Mike
 

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roym:Don't make the engine work hard at part throttle, it will overheat and carbon up.

I would suggest working the engine at differing throttle settings. I don't see how running at part throttle will hurt unless it is worked at low settings, where there may be less cooling air across the cylinder & head. At low settings, the splash lubrication system may provide less splash, which will affect cooling as the oil absorbs heat from the cylinder walls, piston, etc, and mixes it with the remaining lube in the sump. Heat can radiate from the areas splashed by the lubricant.
I would attempt to modify the load on the engine, with periods of hard work, followed by backing off for a bit, allowing the engine to develop a bit of vacuum in the intake, pulling oil up onto the rings a bit, and also letting the splash carry away some of the temperature increase from hard work.
The basic thing I have is that changing the load and rpm, interspersed with periods of loafing, is better than running at a constant speed, at least for the first few hours of operation.
Trying to do this with engine powered emergency generators is difficult as they are designed to operate at 3600 rpm out of the box, immediately upon startup. Inverter generators will vary the rpm if load is added and removed.
The Predator has a throttle control to set the desired rpm. It should be able to handle running at the rpm that results. I think anything above idle should be proper use of the machine, but again would caution against running at idle for any length of time. It is not a hit-n-miss that will happily chug at 35 rpm. With the throttle set in the middle, the governor will open the throttle plate as needed to match the spring tension set by the throttle control. It can go to wide open if needed to maintain the selected rpm. Once the load lessens, the throttle plate will tend to close, as the governor releases and gives in to the spring tension. Setting at mid-rpm just limits the top rpm achieved, not the throttle plate opening. OTOH, you do not want to 'lug' the engine by setting a very low rpm, and having it work to split an 'all-nighter' log. Roy is very correct in that.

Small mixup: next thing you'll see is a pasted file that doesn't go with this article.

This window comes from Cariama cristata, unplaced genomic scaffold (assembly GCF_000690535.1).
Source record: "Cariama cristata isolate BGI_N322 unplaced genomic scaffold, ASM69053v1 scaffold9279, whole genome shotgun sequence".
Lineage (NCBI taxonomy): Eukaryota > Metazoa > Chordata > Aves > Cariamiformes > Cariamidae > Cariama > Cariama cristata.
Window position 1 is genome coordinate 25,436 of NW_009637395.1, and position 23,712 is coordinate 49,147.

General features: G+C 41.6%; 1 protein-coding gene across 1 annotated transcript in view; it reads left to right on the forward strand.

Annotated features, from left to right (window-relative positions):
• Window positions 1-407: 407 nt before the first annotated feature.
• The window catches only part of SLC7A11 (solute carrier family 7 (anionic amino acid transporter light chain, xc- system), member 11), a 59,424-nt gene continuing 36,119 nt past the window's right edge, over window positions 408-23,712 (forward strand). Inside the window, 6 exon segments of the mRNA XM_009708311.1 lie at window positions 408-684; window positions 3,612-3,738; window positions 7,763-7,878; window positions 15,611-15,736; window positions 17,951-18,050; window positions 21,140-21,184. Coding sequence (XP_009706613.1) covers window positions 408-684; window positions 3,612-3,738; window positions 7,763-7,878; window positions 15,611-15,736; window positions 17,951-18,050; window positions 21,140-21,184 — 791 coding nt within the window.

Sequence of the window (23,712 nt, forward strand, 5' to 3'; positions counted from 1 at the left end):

tom
 

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Discussion Starter #114
Gotcha. I've seen lots of comments over the years about not running snowblower engines at full throttle, as they produce more torque at lower RPMs. I'm not concerned about cooling the engine at this time of year (ambient temperature was in the low-mid 30s F).

Mike
 

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Gotcha. I've seen lots of comments over the years about not running snowblower engines at full throttle, as they produce more torque at lower RPMs. I'm not concerned about cooling the engine at this time of year (ambient temperature was in the low-mid 30s F).

Mike
If you put enough load on it, the engine will slow down to that "torquy" range.
I don't have any experience with SB's, but I would expect you want high engine speed to toss the snow as far as possible in most cases.
 

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Every small engine torque curve I've seen has peak torque in the 22-2500 rpm range with peak HP increasing to 3600 rpm.

That said operating at peak torque is also operating at reduced rpm. Which is reduced inertia in the flywheel. Any activity with variable heavy loading like snow blowing you want that RPM built up such that loads are cleared by the inertia.
 

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Discussion Starter #119
Well, it's been almost two months since I last ran the splitter, but I used it again today (ambient temps in low 60s F). Started on first pull, ran flawlessly for the better part of an hour. I was splitting a pretty wet/green red oak (dropped today), about 15-16 inch diameter, and the engine barely noticed.

Mike
 

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Discussion Starter #120
Got about an hour of splitting done tonight. Started on first pull and ran absolutely flawlessly after sitting idle for two months!

Looking back, I have a total of roughly 7 hours of run time on the engine now. Will need to double-check the manual's recommendation on time to first oil change.

Mike